Within hours of taking office, President Joe Biden rescinded the national emergency along the U.S.-Mexico border that launched the 2018 deployments of thousands of troops and spurred the rerouting of billions of Defense Department dollars into border barrier construction, and it’s possible those deployments will continue.

That mission is funded through September, the head of U.S. Northern Command told Military Times on Tuesday. And it could be extended , if Customs and Border Protection gets what it’s asked for.

“Homeland Security, CBP, would like to continue DoD support,” Air Force Gen. Glenn VanHerck said, referring to a current request for assistance.

There are currently 3,500 National Guard troops from 22 states assisting CBP along the southern border.

They don’t perform law enforcement, but they do perform surveillance ― both on the ground and with 24 UH-72 Lakota helicopters ― to spot attempts to cross the border, reporting them to CBP for follow-up.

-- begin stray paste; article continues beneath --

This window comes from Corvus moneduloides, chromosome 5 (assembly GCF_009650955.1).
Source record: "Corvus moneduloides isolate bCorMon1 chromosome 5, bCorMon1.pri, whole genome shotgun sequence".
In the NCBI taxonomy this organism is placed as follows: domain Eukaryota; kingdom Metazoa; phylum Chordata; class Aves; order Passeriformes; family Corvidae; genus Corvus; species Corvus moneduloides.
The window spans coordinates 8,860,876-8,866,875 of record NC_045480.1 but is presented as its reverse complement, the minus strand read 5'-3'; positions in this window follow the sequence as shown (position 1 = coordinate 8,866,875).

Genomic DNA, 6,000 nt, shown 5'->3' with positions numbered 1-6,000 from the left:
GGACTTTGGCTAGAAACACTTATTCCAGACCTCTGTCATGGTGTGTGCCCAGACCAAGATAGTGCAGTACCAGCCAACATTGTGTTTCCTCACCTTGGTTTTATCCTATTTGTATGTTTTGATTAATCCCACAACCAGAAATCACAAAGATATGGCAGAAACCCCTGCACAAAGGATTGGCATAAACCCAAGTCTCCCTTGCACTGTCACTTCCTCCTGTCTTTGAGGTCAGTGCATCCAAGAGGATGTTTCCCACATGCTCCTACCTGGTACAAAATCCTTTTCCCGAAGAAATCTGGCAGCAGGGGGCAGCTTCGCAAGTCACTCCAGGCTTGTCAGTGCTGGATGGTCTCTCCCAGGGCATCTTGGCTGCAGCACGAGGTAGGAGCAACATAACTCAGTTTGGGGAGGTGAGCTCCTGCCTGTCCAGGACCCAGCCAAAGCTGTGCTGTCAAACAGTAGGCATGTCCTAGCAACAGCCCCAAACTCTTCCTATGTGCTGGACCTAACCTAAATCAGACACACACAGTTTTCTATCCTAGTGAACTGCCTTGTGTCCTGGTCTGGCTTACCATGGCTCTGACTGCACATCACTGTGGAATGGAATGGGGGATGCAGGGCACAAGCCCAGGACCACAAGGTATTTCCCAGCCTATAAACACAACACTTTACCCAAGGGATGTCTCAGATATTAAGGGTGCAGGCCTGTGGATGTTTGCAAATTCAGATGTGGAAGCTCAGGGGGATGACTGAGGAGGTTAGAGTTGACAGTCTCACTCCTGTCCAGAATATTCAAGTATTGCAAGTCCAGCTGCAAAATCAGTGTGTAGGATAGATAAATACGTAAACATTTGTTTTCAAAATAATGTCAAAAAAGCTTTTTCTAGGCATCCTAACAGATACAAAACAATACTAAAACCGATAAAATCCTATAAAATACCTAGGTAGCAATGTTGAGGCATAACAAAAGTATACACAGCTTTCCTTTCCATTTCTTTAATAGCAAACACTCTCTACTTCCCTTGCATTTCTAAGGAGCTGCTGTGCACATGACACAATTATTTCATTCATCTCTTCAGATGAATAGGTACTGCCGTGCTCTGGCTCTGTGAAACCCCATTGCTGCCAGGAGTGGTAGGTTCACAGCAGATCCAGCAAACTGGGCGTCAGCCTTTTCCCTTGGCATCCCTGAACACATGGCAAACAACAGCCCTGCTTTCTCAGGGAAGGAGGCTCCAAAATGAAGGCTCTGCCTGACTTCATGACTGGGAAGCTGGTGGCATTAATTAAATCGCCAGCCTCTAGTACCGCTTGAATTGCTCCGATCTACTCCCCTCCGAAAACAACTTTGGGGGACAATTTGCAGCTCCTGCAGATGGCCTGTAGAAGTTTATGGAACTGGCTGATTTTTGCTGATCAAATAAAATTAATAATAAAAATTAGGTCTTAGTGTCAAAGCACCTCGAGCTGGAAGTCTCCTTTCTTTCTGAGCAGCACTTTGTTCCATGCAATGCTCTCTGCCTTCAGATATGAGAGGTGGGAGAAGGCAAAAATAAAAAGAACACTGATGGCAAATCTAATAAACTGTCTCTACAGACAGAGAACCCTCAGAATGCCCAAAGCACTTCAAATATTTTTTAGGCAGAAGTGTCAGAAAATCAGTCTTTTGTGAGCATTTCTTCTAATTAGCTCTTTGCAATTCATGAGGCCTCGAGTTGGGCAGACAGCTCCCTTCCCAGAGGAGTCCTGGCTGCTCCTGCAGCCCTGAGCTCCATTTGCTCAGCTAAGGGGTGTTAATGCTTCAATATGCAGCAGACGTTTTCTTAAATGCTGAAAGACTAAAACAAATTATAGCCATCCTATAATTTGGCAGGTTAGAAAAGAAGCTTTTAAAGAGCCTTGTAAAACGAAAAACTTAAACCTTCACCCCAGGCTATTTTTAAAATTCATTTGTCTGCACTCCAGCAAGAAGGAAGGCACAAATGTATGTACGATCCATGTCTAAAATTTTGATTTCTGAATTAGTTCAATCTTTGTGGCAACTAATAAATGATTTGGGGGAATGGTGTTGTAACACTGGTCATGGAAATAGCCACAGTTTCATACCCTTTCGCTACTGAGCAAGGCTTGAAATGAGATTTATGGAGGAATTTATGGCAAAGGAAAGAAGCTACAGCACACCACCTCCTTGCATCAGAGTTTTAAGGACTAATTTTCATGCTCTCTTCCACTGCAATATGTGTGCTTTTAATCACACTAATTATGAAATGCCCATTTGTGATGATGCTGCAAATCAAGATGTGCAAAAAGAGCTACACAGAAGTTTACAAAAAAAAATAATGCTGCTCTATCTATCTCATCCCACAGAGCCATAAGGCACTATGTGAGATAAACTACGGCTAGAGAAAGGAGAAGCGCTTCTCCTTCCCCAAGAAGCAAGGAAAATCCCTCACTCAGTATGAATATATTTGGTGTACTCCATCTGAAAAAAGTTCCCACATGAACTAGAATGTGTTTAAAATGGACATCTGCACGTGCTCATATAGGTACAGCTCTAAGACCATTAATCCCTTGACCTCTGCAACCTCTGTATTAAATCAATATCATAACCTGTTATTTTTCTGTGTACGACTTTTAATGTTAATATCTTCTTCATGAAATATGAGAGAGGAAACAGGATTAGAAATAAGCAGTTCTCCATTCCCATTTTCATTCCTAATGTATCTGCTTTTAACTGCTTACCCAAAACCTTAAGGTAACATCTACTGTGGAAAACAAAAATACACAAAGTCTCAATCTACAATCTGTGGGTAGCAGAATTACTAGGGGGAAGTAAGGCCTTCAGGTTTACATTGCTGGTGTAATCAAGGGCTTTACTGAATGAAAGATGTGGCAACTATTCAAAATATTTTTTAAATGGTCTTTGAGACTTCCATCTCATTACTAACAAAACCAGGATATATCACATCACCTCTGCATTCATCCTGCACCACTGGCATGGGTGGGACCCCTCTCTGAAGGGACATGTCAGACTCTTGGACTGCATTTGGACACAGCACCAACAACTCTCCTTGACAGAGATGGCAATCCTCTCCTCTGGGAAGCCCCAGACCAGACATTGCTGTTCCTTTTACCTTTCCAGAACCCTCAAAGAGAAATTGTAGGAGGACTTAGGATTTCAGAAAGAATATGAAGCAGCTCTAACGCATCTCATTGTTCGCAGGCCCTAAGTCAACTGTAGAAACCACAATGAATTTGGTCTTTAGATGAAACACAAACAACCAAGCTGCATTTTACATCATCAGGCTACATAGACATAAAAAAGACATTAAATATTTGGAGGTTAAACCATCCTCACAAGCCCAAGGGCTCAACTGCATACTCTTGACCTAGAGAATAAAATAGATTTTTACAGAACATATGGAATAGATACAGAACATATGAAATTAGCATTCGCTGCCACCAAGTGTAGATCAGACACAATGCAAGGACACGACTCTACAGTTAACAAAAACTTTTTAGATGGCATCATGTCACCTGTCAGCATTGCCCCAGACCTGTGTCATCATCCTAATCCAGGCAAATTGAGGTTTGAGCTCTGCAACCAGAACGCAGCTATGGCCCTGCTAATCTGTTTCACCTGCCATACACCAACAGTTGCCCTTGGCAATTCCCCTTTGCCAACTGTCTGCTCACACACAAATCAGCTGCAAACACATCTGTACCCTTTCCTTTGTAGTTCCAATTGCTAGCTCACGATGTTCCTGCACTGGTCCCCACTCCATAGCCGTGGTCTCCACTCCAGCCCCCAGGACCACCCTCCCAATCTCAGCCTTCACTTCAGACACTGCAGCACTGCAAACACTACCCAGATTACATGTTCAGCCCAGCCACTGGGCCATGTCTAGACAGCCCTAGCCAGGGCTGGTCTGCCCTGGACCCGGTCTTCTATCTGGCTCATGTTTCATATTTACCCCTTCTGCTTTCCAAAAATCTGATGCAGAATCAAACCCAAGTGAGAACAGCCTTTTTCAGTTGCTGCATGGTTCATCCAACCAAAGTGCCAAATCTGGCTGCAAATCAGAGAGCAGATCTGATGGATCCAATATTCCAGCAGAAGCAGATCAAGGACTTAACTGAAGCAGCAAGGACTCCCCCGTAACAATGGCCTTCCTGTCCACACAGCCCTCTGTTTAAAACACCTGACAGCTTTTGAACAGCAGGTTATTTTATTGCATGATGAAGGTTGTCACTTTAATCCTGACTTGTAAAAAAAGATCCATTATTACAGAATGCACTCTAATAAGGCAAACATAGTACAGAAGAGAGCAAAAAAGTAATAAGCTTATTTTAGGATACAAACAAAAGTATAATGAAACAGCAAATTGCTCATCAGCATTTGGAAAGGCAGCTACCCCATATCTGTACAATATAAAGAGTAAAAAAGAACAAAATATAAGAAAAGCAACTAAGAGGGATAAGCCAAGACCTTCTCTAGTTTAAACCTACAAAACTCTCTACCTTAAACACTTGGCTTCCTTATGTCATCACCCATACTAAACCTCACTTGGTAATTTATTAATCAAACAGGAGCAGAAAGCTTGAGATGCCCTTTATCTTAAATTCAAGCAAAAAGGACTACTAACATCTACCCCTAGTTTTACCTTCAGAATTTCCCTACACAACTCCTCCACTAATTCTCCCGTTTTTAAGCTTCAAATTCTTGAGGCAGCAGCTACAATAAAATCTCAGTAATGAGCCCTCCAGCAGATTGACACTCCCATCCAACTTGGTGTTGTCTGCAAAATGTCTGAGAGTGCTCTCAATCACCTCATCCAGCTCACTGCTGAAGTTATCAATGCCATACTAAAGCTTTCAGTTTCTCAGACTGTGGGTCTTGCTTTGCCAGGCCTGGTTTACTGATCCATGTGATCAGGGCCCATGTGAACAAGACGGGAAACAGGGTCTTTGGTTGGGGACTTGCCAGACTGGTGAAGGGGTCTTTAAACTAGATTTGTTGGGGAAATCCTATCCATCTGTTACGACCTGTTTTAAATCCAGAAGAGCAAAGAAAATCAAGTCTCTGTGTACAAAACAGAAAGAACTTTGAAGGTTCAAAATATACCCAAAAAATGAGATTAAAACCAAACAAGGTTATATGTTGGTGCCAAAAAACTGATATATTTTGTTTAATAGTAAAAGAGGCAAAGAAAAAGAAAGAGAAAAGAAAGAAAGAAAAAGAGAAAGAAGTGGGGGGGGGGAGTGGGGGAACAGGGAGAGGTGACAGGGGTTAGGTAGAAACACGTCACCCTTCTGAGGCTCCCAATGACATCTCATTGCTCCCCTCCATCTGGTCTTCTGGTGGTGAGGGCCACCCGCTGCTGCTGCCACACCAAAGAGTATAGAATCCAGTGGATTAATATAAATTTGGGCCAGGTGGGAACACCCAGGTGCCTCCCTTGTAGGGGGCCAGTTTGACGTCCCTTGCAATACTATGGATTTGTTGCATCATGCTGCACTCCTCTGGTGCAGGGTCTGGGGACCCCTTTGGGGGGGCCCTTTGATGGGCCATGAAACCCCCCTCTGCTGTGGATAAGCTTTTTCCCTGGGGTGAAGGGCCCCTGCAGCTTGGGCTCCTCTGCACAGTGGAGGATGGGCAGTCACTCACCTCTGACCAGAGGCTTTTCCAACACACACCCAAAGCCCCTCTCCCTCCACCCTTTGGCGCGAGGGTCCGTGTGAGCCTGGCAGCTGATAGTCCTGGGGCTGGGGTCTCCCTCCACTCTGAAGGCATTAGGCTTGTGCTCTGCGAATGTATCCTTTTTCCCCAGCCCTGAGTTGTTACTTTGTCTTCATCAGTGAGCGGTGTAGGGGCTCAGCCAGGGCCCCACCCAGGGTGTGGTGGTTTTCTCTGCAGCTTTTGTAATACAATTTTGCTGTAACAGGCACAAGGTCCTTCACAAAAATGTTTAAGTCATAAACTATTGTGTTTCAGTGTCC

They also do maintenance and repairs on CBP vehicles, VanHerck said, freeing up border patrol agents to focus on apprehension and detention.

For a brief time in 2020, according to a recent Government Accountability Office report, Texas Guardsmen were assigned to detention centers, as well as “providing welfare checks, distributing food, and driving trucks and vans.”

“In September 2019, the Secretary of Defense discontinued this mission after determining, with input from the Joint Staff, that personnel were not performing military functions and that continued support for the mission would negatively affect military readiness and morale,” according to the report.

The most recent update to troop levels came last summer, when then-Defense Secretary Mark Esper issued a new cap of 4,000 troops, down from the previous 5,500. Since then, officials have said there is no plan to draw troops down ahead of the end of the fiscal year.

“It’ll be the secretary’s decision, going forward,” VanHerck said, as to whether the deployments are extended past September, or whether troops go home sooner.

Meghann Myers is the Pentagon bureau chief at Military Times. She covers operations, policy, personnel, leadership and other issues affecting service members.

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